1,000 Children Face Uncertain Future In Destroyed Calais Jungle

A migrant stands next to his tent burnt in the makeshift migrant camp known as "the jungle" near Calais, northern France, Wednesday, Oct. 26, 2016. France began the mass evacuation Monday of the makeshift migrant camp known as "the jungle," a mammoth project to erase the humanitarian blight on its northern border, where thousands fleeing war or poverty have lived in squalor, most hoping to sneak into Britain.

A migrant stands next to his tent burnt in the makeshift migrant camp known as “the jungle” near Calais, northern France, Wednesday, Oct. 26, 2016.

As French authorities finished demolishing Monday the embattled Calais refugee camp, known as the “Jungle,” the fate of over 1,000 children reportedly living in dismal conditions in shipping containers in the cleared camp remained unclear, while thousands of others have been forced into precarious living in the streets of Paris.

French officials have said that the camp will be completely razed by Monday evening, according to AFP. The infamously-nicknamed “Jungle” previously housed some 6,000 refugees and migrants from Syria, Iraq, Afghanistan, Somalia and other war-ravaged countries.

But while authorities tear down the remaining make-shift shelters, it remains unclear what will happen to the more than 1,000 children that volunteer aid organizations claim are still living in the camp in shipping containers without access to proper food and water.

“Once again it seems there were only volunteers on hand to look after the 1,500 residents of the shipping container camp most of whom are minors,” the organization Help Refugees wrote on Facebook Sunday. “Water and food seem not to have been provided by the state. Children have no idea what is happening to them and volunteers equally don’t know what to say and themselves are not allowed into the containers.”

French authorities have also begun to crack down on other settlements where displaced refugees and migrants have flocked in the face of no formal options. Workers began evicting people Monday by clearing tents and mattresses from Paris’ Stalingrad district, where some 2,000 migrants had been seeking refuge under an overhead transit route, AFP reported. Police in riot gear guarded the area.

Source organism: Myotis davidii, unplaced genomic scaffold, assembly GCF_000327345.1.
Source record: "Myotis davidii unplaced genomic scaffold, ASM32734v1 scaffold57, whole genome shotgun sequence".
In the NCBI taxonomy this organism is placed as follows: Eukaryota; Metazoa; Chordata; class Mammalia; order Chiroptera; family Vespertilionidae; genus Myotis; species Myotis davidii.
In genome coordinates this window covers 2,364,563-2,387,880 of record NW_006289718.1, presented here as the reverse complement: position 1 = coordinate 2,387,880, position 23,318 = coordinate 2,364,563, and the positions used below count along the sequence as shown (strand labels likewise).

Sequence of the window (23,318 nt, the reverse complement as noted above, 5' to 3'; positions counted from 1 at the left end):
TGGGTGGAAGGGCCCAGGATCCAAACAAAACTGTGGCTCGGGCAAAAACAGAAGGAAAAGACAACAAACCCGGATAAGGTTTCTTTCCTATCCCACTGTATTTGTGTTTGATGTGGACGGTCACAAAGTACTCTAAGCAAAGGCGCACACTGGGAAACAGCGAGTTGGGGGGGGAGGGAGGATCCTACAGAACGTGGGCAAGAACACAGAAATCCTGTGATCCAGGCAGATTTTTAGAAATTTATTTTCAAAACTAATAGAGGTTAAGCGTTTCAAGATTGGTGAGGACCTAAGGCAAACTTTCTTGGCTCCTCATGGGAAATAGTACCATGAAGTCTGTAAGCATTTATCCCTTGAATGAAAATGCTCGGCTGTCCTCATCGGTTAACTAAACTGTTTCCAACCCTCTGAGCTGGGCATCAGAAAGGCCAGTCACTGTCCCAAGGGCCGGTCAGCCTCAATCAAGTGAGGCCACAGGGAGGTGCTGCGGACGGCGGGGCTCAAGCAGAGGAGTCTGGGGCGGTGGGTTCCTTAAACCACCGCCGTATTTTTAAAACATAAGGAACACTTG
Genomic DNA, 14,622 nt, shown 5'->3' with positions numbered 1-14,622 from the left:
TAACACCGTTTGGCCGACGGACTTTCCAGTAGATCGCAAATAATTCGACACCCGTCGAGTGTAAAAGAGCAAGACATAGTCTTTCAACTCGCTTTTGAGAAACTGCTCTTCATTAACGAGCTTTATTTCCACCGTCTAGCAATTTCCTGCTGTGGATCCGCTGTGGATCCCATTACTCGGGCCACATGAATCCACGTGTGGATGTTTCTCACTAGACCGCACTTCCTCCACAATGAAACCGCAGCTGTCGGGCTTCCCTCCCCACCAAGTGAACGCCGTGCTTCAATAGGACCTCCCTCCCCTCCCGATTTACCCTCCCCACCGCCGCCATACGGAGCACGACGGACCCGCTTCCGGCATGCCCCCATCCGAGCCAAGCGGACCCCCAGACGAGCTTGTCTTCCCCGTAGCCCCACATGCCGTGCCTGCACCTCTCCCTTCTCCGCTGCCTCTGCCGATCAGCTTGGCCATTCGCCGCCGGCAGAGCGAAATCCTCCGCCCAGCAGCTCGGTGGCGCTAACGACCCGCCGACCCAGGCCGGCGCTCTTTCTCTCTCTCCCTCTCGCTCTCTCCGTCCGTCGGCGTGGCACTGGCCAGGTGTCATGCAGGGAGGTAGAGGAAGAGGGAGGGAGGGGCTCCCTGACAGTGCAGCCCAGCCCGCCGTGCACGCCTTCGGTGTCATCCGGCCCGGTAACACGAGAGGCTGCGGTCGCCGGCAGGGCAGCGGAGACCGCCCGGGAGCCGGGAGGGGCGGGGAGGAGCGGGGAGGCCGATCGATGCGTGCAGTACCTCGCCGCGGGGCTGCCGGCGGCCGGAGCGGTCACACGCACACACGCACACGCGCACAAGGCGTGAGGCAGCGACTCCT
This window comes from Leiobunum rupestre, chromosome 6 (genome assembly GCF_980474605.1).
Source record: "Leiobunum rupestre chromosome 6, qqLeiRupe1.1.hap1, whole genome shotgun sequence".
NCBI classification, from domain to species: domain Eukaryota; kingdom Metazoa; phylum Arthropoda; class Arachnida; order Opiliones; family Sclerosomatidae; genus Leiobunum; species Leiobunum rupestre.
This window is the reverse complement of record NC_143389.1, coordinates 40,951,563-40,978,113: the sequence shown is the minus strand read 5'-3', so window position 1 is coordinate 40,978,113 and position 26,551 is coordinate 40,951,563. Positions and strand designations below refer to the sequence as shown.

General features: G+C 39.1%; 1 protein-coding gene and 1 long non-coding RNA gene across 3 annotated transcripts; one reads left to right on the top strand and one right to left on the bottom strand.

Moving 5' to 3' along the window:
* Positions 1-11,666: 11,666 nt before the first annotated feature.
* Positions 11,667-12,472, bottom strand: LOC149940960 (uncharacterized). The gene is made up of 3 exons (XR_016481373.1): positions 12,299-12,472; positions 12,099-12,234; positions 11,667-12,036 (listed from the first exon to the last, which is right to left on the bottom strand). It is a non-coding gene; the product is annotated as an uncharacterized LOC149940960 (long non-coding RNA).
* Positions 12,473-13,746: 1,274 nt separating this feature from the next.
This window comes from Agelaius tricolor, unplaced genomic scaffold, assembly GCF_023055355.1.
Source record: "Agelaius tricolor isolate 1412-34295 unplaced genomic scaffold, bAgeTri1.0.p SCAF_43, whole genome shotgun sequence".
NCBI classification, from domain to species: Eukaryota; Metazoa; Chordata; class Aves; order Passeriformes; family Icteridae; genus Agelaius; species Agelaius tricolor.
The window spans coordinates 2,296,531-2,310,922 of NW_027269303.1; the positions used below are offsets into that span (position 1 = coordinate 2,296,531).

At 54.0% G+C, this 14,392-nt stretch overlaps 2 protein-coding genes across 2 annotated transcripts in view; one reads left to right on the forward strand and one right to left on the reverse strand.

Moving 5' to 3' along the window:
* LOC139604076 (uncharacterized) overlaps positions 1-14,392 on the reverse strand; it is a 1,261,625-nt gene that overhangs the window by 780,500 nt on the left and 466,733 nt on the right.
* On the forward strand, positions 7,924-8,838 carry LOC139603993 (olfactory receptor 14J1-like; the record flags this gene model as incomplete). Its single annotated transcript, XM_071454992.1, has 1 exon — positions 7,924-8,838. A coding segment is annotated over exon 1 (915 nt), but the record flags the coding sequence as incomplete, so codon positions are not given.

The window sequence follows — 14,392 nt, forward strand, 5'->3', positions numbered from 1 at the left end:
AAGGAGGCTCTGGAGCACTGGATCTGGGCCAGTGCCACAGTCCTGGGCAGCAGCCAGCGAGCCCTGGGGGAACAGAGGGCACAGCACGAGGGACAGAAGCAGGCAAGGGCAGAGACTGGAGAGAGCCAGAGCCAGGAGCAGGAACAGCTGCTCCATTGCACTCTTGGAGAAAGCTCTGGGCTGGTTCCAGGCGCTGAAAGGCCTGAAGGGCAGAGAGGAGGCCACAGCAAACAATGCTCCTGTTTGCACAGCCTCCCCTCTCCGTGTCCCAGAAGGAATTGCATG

Paris Mayor Anne Hidalgo has urged federal authorities to take concrete steps to address the “dramatic humanitarian and sanitary situation” surging in parts of the city, especially the northeast, the extremity of the city closest to Calais.

Meanwhile, President Francois Hollande has said that France will “no longer tolerate” make-shift refugee camps like the Calais Jungle, saying they are “unbecoming of what a French welcome should be.”

The children housed in the shipping container park are reportedly awaiting relocation — the details of which remain unclear. Authorities say they will not demolish a church and mosque in the cleared camp as long as children remain housed in the area.

Hundreds of refugees and migrants are still hoping to be transferred to the United Kingdom. Advocates have called on the U.K. government to restart and speed up the processes of transferring unaccompanied asylum seeking children from the Jungle in particular.

U.K. authorities claim they are addressing the situation, but refugee advocated fear children are being lied to and placed on buses to be shipping elsewhere in France to uncertain conditions.


© teleSUR

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